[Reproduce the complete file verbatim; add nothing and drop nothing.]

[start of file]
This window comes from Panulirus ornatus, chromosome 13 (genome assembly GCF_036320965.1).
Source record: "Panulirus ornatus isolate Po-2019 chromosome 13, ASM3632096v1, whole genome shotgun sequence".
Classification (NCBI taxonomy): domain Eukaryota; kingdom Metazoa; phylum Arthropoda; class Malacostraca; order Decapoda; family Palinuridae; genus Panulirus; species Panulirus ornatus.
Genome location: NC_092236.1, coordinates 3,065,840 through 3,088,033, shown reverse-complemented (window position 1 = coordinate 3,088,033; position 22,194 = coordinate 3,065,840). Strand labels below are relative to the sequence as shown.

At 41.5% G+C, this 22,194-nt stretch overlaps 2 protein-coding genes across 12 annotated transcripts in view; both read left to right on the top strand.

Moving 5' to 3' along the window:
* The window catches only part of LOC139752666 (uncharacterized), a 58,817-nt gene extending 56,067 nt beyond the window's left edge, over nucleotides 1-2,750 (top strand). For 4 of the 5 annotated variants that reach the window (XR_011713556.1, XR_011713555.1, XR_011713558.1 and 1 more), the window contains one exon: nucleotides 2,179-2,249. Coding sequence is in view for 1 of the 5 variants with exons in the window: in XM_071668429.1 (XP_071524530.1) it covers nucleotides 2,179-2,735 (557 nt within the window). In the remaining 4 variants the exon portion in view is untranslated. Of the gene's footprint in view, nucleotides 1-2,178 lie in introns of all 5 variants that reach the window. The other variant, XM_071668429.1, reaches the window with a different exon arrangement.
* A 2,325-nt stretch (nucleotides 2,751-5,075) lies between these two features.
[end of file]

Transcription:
This window comes from Panulirus ornatus, chromosome 13 (genome assembly GCF_036320965.1).
Source record: "Panulirus ornatus isolate Po-2019 chromosome 13, ASM3632096v1, whole genome shotgun sequence".
Classification (NCBI taxonomy): domain Eukaryota; kingdom Metazoa; phylum Arthropoda; class Malacostraca; order Decapoda; family Palinuridae; genus Panulirus; species Panulirus ornatus.
Genome location: NC_092236.1, coordinates 3,065,840 through 3,088,033, shown reverse-complemented (window position 1 = coordinate 3,088,033; position 22,194 = coordinate 3,065,840). Strand labels below are relative to the sequence as shown.

At 41.5% G+C, this 22,194-nt stretch overlaps 2 protein-coding genes across 12 annotated transcripts in view; both read left to right on the top strand.

Moving 5' to 3' along the window:
* The window catches only part of LOC139752666 (uncharacterized), a 58,817-nt gene extending 56,067 nt beyond the window's left edge, over nucleotides 1-2,750 (top strand). For 4 of the 5 annotated variants that reach the window (XR_011713556.1, XR_011713555.1, XR_011713558.1 and 1 more), the window contains one exon: nucleotides 2,179-2,249. Coding sequence is in view for 1 of the 5 variants with exons in the window: in XM_071668429.1 (XP_071524530.1) it covers nucleotides 2,179-2,735 (557 nt within the window). In the remaining 4 variants the exon portion in view is untranslated. Of the gene's footprint in view, nucleotides 1-2,178 lie in introns of all 5 variants that reach the window. The other variant, XM_071668429.1, reaches the window with a different exon arrangement.
* A 2,325-nt stretch (nucleotides 2,751-5,075) lies between these two features.